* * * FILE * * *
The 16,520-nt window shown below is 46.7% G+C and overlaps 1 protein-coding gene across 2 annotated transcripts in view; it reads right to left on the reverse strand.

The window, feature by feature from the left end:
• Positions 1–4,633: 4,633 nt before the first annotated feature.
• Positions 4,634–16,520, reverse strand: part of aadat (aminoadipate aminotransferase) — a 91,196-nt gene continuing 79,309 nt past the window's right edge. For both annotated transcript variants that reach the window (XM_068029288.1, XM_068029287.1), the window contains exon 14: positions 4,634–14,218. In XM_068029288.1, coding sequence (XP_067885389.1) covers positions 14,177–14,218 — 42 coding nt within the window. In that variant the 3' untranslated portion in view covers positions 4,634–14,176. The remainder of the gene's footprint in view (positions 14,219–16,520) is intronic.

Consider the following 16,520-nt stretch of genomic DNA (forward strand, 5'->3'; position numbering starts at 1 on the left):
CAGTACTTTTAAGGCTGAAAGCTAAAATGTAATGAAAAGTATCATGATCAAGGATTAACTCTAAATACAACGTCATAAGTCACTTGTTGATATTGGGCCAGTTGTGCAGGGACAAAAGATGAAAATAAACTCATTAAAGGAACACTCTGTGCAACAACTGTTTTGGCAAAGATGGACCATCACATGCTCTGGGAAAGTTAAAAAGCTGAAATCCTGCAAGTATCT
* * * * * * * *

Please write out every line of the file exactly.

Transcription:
The 16,520-nt window shown below is 46.7% G+C and overlaps 1 protein-coding gene across 2 annotated transcripts in view; it reads right to left on the reverse strand.

The window, feature by feature from the left end:
• Positions 1–4,633: 4,633 nt before the first annotated feature.
• Positions 4,634–16,520, reverse strand: part of aadat (aminoadipate aminotransferase) — a 91,196-nt gene continuing 79,309 nt past the window's right edge. For both annotated transcript variants that reach the window (XM_068029288.1, XM_068029287.1), the window contains exon 14: positions 4,634–14,218. In XM_068029288.1, coding sequence (XP_067885389.1) covers positions 14,177–14,218 — 42 coding nt within the window. In that variant the 3' untranslated portion in view covers positions 4,634–14,176. The remainder of the gene's footprint in view (positions 14,219–16,520) is intronic.

Consider the following 16,520-nt stretch of genomic DNA (forward strand, 5'->3'; position numbering starts at 1 on the left):
CAGTACTTTTAAGGCTGAAAGCTAAAATGTAATGAAAAGTATCATGATCAAGGATTAACTCTAAATACAACGTCATAAGTCACTTGTTGATATTGGGCCAGTTGTGCAGGGACAAAAGATGAAAATAAACTCATTAAAGGAACACTCTGTGCAACAACTGTTTTGGCAAAGATGGACCATCACATGCTCTGGGAAAGTTAAAAAGCTGAAATCCTGCAAGTATCT